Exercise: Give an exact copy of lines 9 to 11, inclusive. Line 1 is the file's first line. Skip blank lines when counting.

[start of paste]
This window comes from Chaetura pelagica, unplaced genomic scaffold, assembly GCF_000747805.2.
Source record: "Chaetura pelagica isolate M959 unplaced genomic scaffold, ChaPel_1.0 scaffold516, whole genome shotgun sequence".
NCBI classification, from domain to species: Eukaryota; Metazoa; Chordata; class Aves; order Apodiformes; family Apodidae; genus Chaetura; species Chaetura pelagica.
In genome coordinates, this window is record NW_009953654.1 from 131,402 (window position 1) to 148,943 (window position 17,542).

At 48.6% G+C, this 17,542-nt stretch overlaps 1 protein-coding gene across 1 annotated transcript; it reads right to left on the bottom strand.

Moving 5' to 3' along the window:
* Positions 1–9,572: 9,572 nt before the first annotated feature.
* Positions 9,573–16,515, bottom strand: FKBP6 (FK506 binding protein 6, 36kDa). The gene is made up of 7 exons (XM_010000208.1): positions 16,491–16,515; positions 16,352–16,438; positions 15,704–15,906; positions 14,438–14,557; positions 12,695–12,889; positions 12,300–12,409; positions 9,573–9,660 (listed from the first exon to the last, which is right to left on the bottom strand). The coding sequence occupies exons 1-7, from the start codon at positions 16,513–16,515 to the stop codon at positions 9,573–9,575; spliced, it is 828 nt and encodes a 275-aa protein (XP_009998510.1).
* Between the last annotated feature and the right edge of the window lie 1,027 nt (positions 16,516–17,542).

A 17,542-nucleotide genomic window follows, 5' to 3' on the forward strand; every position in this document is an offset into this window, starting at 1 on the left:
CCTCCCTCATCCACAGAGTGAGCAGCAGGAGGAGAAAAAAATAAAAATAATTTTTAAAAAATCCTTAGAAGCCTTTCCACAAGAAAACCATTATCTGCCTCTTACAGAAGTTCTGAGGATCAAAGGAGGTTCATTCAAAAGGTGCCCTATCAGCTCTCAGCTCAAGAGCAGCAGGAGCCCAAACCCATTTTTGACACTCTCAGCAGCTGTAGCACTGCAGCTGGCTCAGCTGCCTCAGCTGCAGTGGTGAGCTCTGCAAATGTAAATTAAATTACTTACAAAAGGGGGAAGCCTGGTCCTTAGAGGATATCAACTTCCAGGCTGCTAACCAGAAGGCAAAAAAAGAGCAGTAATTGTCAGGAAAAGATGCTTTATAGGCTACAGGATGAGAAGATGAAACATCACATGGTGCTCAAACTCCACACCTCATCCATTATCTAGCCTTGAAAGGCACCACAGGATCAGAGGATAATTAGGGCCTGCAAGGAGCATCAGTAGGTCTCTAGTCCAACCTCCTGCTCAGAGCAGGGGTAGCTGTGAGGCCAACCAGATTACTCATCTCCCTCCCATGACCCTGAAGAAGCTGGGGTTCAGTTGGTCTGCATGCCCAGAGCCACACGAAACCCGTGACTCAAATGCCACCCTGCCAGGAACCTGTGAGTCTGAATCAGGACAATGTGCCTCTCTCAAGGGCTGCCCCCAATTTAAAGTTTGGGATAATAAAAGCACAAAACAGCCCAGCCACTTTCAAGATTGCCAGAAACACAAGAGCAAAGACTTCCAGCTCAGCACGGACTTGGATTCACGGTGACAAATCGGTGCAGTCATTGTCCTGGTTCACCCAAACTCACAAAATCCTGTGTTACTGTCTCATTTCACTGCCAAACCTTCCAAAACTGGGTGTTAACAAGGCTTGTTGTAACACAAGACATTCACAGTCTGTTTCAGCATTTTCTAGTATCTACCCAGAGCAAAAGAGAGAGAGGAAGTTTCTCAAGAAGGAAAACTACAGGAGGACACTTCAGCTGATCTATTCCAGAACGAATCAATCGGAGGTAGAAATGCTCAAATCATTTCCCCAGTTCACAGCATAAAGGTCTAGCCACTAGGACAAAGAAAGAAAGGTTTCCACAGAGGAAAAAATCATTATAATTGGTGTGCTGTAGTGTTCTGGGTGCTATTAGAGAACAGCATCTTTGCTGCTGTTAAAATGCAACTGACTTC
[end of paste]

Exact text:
* Between the last annotated feature and the right edge of the window lie 1,027 nt (positions 16,516–17,542).

A 17,542-nucleotide genomic window follows, 5' to 3' on the forward strand; every position in this document is an offset into this window, starting at 1 on the left:
CCTCCCTCATCCACAGAGTGAGCAGCAGGAGGAGAAAAAAATAAAAATAATTTTTAAAAAATCCTTAGAAGCCTTTCCACAAGAAAACCATTATCTGCCTCTTACAGAAGTTCTGAGGATCAAAGGAGGTTCATTCAAAAGGTGCCCTATCAGCTCTCAGCTCAAGAGCAGCAGGAGCCCAAACCCATTTTTGACACTCTCAGCAGCTGTAGCACTGCAGCTGGCTCAGCTGCCTCAGCTGCAGTGGTGAGCTCTGCAAATGTAAATTAAATTACTTACAAAAGGGGGAAGCCTGGTCCTTAGAGGATATCAACTTCCAGGCTGCTAACCAGAAGGCAAAAAAAGAGCAGTAATTGTCAGGAAAAGATGCTTTATAGGCTACAGGATGAGAAGATGAAACATCACATGGTGCTCAAACTCCACACCTCATCCATTATCTAGCCTTGAAAGGCACCACAGGATCAGAGGATAATTAGGGCCTGCAAGGAGCATCAGTAGGTCTCTAGTCCAACCTCCTGCTCAGAGCAGGGGTAGCTGTGAGGCCAACCAGATTACTCATCTCCCTCCCATGACCCTGAAGAAGCTGGGGTTCAGTTGGTCTGCATGCCCAGAGCCACACGAAACCCGTGACTCAAATGCCACCCTGCCAGGAACCTGTGAGTCTGAATCAGGACAATGTGCCTCTCTCAAGGGCTGCCCCCAATTTAAAGTTTGGGATAATAAAAGCACAAAACAGCCCAGCCACTTTCAAGATTGCCAGAAACACAAGAGCAAAGACTTCCAGCTCAGCACGGACTTGGATTCACGGTGACAAATCGGTGCAGTCATTGTCCTGGTTCACCCAAACTCACAAAATCCTGTGTTACTGTCTCATTTCACTGCCAAACCTTCCAAAACTGGGTGTTAACAAGGCTTGTTGTAACACAAGACATTCACAGTCTGTTTCAGCATTTTCTAGTATCTACCCAGAGCAAAAGAGAGAGAGGAAGTTTCTCAAGAAGGAAAACTACAGGAGGACACTTCAGCTGATCTATTCCAGAACGAATCAATCGGAGGTAGAAATGCTCAAATCATTTCCCCAGTTCACAGCATAAAGGTCTAGCCACTAGGACAAAGAAAGAAAGGTTTCCACAGAGGAAAAAATCATTATAATTGGTGTGCTGTAGTGTTCTGGGTGCTATTAGAGAACAGCATCTTTGCTGCTGTTAAAATGCAACTGACTTC